the pageant of the changing seasons, or just a quiet outdoor retreat for you and your friends.
But let’s take a step back. Prairie Spruce Commons is unique as a condominium. It incorporates the features desired by the people who will live there and professionally designed by architects who understand the demands of our Saskatchewan climate. Today we will examine some of the special exterior features of the building and grounds. Next time we will have a look at the interior.
One truly unique feature of our condominium will be the garden. The southwest corner of the lot offers ideal sun exposure and garden growing conditions. Here will be our vegetable garden for the farmer at heart. We are already planning the first community dinner with the fresh produce from our own garden just outside the door.
There will be fruit trees. Prairie cherries and apple trees, maybe Saskatoons, choke cherries and haskap berries. What about a raspberry patch? One of our members makes prairie cherry juice that will be perfect for sipping on the deck adjacent to the common area. And don’t get me started on the Saskatoon pies or choke cherry syrup on pancakes.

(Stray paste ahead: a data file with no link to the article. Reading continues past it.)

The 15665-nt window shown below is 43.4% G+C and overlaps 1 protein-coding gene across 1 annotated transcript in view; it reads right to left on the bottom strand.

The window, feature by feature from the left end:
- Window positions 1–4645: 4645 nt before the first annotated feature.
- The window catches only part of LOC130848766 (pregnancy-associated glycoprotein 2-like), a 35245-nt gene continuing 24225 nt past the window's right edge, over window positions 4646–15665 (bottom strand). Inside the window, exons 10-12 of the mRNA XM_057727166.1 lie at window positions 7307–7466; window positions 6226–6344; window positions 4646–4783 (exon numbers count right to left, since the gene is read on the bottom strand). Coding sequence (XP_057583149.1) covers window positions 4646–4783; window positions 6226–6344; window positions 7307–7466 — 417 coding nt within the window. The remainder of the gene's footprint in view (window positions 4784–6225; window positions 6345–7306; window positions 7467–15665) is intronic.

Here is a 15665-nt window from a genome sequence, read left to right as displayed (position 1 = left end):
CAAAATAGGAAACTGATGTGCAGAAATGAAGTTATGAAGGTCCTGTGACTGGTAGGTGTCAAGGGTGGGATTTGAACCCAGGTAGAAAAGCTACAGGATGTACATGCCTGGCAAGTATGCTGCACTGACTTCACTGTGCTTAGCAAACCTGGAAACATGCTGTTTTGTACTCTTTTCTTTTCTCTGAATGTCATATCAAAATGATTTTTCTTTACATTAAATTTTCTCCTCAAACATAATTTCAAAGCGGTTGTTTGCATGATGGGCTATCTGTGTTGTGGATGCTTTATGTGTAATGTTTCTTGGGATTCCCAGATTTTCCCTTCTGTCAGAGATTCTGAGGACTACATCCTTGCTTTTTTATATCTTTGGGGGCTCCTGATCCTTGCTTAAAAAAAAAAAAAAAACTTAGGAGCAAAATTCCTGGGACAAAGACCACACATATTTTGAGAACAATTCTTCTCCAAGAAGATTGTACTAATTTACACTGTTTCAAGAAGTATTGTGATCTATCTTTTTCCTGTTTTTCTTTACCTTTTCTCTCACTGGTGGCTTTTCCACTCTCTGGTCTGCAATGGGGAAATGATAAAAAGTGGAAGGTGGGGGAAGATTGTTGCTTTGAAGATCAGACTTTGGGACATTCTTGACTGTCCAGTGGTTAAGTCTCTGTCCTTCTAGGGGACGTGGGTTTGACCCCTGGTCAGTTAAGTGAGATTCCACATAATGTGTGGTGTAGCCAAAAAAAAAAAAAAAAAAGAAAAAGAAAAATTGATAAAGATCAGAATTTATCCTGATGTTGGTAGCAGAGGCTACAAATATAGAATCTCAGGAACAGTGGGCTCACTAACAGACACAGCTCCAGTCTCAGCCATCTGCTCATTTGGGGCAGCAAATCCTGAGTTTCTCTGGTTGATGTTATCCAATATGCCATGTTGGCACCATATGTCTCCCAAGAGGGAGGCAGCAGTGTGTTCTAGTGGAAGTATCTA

Of course there will be community composting to nourish the soil and minimise our footprint on the earth.
These are a few of the special outside features of our building that I look forward to. Won’t you join me for a glass of homemade prairie berry juice?
“Tea, Earl Grey, hot.” Being both a Star Trek and tea fan, this line has always appealed to me.
I have spent a lifetime, “going for coffee” with friends and family. At first, I would order coffee, just to be polite and to fit in, but I soon realized that I don’t like coffee and it feels the same way about me. I finally know that I can still be a proud Canadian without a “double-double” in my hand.
But I’m still going to a coffee party next week and you should come too. I’d invite you to a tea party but then you would have all sorts of ideas – frilly dresses, big hats and porcelain cups, and pinkies in the air. This is a coffee party – you can dress and hold your cup however you want.
You are invited to a coffee party on Monday, August 8th at the Naked Bean Expresso Bar and Cafe (2505 Broad Street) from 7:00 to 8:30 p.m. Members of Prairie Spruce Commons will be there to answer any questions you have about the project, show you the plans for the remaining units, and even give you a tour of the site.
What am I having at the coffee party?
Tea, Earl Grey, hot.
RSVP by emailing and we’ll even buy your coffee
Our email address is PrairieSpruceCommons@gmail.com